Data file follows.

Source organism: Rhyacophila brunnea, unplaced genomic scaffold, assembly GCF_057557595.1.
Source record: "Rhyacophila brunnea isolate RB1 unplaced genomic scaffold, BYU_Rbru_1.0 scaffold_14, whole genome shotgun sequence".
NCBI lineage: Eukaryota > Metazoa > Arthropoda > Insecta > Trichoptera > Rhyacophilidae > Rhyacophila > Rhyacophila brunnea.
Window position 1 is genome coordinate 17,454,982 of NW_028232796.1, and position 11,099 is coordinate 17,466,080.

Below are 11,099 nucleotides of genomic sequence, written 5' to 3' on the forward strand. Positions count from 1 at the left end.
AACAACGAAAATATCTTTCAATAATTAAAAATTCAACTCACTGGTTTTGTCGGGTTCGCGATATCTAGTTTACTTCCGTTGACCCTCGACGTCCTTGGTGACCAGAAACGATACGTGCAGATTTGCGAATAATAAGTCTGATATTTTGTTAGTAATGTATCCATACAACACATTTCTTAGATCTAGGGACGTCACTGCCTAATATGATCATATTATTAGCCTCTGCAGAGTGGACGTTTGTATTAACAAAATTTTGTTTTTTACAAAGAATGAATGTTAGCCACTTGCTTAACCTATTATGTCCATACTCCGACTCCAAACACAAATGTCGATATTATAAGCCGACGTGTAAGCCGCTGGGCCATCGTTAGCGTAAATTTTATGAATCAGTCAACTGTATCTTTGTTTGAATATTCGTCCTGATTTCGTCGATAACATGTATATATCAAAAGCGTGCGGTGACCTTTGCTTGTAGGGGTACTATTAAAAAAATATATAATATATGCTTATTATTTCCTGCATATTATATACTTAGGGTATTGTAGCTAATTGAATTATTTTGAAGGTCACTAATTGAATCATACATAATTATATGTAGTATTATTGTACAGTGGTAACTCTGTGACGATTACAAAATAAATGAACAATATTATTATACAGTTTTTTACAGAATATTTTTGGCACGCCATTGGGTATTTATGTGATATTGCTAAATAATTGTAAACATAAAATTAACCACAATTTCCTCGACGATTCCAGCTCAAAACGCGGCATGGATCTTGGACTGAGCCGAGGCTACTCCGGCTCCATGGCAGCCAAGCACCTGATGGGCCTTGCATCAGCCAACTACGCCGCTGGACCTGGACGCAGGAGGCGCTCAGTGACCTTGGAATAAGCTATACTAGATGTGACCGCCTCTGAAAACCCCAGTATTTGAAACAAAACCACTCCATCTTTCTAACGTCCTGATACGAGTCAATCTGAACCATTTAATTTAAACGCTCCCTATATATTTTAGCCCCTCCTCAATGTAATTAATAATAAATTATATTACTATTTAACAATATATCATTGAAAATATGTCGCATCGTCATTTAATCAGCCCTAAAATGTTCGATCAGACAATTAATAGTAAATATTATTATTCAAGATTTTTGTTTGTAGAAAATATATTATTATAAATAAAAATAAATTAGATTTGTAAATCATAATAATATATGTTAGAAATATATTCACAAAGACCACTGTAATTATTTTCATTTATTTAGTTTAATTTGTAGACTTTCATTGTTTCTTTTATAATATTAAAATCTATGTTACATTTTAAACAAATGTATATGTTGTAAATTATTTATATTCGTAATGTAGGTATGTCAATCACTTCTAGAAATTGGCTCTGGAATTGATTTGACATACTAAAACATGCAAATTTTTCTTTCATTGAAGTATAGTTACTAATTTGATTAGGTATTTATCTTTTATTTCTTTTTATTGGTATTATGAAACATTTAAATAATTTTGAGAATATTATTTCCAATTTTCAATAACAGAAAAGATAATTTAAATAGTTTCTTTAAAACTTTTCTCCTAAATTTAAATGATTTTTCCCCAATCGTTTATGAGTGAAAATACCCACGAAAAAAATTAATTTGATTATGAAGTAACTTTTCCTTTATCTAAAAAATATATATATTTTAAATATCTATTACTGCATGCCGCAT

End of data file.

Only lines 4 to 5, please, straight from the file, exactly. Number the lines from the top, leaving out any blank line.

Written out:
Window position 1 is genome coordinate 17,454,982 of NW_028232796.1, and position 11,099 is coordinate 17,466,080.

Below are 11,099 nucleotides of genomic sequence, written 5' to 3' on the forward strand. Positions count from 1 at the left end.